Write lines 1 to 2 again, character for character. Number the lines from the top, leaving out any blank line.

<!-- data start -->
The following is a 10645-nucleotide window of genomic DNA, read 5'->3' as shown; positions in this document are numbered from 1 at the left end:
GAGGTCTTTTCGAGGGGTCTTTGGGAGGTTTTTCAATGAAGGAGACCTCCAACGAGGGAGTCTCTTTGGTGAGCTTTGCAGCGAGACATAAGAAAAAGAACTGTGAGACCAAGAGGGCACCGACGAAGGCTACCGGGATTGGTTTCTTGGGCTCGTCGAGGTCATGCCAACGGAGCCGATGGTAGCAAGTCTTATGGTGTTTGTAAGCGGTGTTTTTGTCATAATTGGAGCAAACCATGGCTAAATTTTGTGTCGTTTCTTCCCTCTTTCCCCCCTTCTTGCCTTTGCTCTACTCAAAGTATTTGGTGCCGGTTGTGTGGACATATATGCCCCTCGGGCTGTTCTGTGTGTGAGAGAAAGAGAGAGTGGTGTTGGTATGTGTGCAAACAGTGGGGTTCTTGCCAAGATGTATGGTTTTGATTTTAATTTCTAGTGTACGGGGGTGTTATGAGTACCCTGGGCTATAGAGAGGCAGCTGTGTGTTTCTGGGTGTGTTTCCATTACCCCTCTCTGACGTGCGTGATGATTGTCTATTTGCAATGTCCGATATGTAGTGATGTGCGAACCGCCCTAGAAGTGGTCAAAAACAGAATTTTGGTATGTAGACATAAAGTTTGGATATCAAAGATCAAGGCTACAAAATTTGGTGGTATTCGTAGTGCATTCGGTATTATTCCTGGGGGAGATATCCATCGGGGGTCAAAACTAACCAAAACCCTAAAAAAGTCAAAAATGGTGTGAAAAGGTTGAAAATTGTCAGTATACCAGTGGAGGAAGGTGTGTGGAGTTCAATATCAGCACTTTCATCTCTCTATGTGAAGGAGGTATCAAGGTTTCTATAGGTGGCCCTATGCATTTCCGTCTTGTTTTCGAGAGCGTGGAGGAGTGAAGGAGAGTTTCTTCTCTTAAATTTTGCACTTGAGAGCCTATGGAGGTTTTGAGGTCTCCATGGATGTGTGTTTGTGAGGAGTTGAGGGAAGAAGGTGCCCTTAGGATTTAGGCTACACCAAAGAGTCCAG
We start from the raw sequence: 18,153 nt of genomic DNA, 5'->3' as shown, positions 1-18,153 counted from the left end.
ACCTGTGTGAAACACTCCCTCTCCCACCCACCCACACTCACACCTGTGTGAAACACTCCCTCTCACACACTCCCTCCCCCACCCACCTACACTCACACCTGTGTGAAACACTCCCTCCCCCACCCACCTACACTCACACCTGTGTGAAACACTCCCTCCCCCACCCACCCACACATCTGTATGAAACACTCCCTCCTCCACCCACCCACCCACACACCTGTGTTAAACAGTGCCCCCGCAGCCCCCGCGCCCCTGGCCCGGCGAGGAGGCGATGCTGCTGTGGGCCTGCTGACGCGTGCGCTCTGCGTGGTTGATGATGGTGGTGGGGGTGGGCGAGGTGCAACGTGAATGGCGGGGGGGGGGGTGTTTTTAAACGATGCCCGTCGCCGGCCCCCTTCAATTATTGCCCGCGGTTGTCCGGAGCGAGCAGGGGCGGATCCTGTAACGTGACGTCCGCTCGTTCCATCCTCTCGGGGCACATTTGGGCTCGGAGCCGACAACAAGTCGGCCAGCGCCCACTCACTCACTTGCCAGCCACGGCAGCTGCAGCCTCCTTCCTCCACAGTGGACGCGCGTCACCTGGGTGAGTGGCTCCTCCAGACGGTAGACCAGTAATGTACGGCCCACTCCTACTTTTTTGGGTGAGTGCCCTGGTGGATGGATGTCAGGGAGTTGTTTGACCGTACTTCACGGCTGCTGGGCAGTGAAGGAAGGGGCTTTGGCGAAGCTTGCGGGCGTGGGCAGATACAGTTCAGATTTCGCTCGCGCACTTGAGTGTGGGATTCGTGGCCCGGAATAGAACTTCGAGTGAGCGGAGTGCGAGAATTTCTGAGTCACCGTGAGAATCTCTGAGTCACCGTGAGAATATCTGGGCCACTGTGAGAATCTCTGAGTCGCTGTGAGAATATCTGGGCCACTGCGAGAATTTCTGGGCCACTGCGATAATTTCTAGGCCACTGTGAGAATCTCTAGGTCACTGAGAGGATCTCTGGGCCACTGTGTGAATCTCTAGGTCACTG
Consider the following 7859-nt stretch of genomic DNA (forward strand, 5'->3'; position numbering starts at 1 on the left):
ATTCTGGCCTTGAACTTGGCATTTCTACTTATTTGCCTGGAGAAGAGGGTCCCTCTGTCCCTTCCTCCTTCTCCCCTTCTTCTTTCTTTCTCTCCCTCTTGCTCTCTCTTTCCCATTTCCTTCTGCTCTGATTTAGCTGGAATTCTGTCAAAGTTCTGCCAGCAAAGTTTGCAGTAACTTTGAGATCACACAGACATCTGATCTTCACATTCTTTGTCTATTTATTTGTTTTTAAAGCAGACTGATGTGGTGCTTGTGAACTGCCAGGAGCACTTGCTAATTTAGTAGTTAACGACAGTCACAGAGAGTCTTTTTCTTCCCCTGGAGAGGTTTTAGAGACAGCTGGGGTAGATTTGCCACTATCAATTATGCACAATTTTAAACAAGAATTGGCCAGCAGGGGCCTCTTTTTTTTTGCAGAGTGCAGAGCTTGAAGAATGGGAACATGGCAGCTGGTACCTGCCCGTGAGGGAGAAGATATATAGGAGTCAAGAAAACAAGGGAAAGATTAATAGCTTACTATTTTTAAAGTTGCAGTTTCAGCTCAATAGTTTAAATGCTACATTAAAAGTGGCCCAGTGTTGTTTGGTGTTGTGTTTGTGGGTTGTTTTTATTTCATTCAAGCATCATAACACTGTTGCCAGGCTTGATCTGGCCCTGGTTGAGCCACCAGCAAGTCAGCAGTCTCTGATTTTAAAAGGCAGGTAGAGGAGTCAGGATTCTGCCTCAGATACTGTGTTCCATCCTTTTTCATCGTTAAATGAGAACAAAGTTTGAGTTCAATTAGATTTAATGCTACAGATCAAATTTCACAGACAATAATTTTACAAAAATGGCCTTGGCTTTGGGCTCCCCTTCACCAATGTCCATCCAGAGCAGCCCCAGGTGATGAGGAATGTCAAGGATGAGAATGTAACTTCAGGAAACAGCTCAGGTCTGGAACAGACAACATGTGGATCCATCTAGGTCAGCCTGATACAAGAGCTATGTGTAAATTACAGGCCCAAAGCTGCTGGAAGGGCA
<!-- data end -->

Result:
The following is a 10645-nucleotide window of genomic DNA, read 5'->3' as shown; positions in this document are numbered from 1 at the left end:
GAGGTCTTTTCGAGGGGTCTTTGGGAGGTTTTTCAATGAAGGAGACCTCCAACGAGGGAGTCTCTTTGGTGAGCTTTGCAGCGAGACATAAGAAAAAGAACTGTGAGACCAAGAGGGCACCGACGAAGGCTACCGGGATTGGTTTCTTGGGCTCGTCGAGGTCATGCCAACGGAGCCGATGGTAGCAAGTCTTATGGTGTTTGTAAGCGGTGTTTTTGTCATAATTGGAGCAAACCATGGCTAAATTTTGTGTCGTTTCTTCCCTCTTTCCCCCCTTCTTGCCTTTGCTCTACTCAAAGTATTTGGTGCCGGTTGTGTGGACATATATGCCCCTCGGGCTGTTCTGTGTGTGAGAGAAAGAGAGAGTGGTGTTGGTATGTGTGCAAACAGTGGGGTTCTTGCCAAGATGTATGGTTTTGATTTTAATTTCTAGTGTACGGGGGTGTTATGAGTACCCTGGGCTATAGAGAGGCAGCTGTGTGTTTCTGGGTGTGTTTCCATTACCCCTCTCTGACGTGCGTGATGATTGTCTATTTGCAATGTCCGATATGTAGTGATGTGCGAACCGCCCTAGAAGTGGTCAAAAACAGAATTTTGGTATGTAGACATAAAGTTTGGATATCAAAGATCAAGGCTACAAAATTTGGTGGTATTCGTAGTGCATTCGGTATTATTCCTGGGGGAGATATCCATCGGGGGTCAAAACTAACCAAAACCCTAAAAAAGTCAAAAATGGTGTGAAAAGGTTGAAAATTGTCAGTATACCAGTGGAGGAAGGTGTGTGGAGTTCAATATCAGCACTTTCATCTCTCTATGTGAAGGAGGTATCAAGGTTTCTATAGGTGGCCCTATGCATTTCCGTCTTGTTTTCGAGAGCGTGGAGGAGTGAAGGAGAGTTTCTTCTCTTAAATTTTGCACTTGAGAGCCTATGGAGGTTTTGAGGTCTCCATGGATGTGTGTTTGTGAGGAGTTGAGGGAAGAAGGTGCCCTTAGGATTTAGGCTACACCAAAGAGTCCAG